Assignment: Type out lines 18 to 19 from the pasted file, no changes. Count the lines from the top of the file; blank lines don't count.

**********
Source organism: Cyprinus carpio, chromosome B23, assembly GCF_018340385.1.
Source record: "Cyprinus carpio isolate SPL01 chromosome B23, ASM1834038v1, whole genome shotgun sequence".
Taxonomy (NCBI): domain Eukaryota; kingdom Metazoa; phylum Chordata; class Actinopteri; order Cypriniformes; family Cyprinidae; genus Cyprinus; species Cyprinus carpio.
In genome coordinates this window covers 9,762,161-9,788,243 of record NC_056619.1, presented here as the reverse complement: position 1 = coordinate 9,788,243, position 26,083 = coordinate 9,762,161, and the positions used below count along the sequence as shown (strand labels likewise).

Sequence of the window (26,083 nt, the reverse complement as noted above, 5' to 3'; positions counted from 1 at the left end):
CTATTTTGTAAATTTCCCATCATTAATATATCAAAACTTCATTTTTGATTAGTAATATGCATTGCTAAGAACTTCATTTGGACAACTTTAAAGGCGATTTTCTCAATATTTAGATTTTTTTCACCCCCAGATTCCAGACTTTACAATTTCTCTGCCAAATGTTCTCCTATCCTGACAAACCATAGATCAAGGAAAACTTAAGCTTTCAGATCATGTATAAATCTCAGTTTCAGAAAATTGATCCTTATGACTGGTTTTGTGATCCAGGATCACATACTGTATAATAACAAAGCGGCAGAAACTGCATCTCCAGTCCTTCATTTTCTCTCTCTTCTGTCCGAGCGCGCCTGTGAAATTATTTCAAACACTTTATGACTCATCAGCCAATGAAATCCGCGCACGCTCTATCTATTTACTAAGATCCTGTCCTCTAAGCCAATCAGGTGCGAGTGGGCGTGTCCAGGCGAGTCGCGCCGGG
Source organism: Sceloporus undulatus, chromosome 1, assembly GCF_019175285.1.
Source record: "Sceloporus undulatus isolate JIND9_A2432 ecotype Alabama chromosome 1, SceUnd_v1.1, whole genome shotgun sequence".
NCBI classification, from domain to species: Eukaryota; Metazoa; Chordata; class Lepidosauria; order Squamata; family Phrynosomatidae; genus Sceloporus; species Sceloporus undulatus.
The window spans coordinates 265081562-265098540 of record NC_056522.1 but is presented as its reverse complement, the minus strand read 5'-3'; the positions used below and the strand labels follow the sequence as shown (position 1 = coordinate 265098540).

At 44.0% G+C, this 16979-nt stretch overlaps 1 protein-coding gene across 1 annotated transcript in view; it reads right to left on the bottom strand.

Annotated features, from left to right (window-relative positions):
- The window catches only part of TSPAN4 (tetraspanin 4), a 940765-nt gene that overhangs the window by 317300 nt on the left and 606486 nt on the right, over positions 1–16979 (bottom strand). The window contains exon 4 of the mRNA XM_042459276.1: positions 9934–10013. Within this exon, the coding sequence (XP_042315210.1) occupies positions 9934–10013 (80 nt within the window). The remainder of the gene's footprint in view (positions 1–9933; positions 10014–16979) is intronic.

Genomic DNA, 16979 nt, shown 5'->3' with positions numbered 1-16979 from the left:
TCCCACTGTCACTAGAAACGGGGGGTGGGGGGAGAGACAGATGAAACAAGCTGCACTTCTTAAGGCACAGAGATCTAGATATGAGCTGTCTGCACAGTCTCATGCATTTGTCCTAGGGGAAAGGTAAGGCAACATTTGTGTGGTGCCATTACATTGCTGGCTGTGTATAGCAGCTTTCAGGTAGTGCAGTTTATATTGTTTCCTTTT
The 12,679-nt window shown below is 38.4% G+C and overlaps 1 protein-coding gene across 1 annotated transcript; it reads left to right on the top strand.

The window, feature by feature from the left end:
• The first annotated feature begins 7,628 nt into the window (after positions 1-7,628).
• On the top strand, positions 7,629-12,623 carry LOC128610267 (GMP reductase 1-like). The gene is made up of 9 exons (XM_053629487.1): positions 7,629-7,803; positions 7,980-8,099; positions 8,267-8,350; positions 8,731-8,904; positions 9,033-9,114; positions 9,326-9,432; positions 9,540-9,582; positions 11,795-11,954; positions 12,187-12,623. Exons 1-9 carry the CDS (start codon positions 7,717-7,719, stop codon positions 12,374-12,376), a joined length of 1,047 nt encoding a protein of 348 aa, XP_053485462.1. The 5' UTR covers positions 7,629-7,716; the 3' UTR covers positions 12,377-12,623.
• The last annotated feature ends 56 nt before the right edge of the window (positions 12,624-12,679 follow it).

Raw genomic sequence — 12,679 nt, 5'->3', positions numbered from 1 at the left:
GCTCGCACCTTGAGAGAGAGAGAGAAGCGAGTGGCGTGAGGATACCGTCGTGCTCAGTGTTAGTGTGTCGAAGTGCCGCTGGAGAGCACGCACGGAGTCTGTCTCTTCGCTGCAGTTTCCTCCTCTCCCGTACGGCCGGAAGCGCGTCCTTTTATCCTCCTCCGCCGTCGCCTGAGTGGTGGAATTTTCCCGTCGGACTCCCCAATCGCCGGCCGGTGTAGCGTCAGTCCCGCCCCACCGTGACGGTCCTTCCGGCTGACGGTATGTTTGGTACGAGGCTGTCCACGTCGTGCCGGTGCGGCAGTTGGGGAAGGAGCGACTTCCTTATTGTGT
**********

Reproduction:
• The first annotated feature begins 7,628 nt into the window (after positions 1-7,628).
• On the top strand, positions 7,629-12,623 carry LOC128610267 (GMP reductase 1-like). The gene is made up of 9 exons (XM_053629487.1): positions 7,629-7,803; positions 7,980-8,099; positions 8,267-8,350; positions 8,731-8,904; positions 9,033-9,114; positions 9,326-9,432; positions 9,540-9,582; positions 11,795-11,954; positions 12,187-12,623. Exons 1-9 carry the CDS (start codon positions 7,717-7,719, stop codon positions 12,374-12,376), a joined length of 1,047 nt encoding a protein of 348 aa, XP_053485462.1. The 5' UTR covers positions 7,629-7,716; the 3' UTR covers positions 12,377-12,623.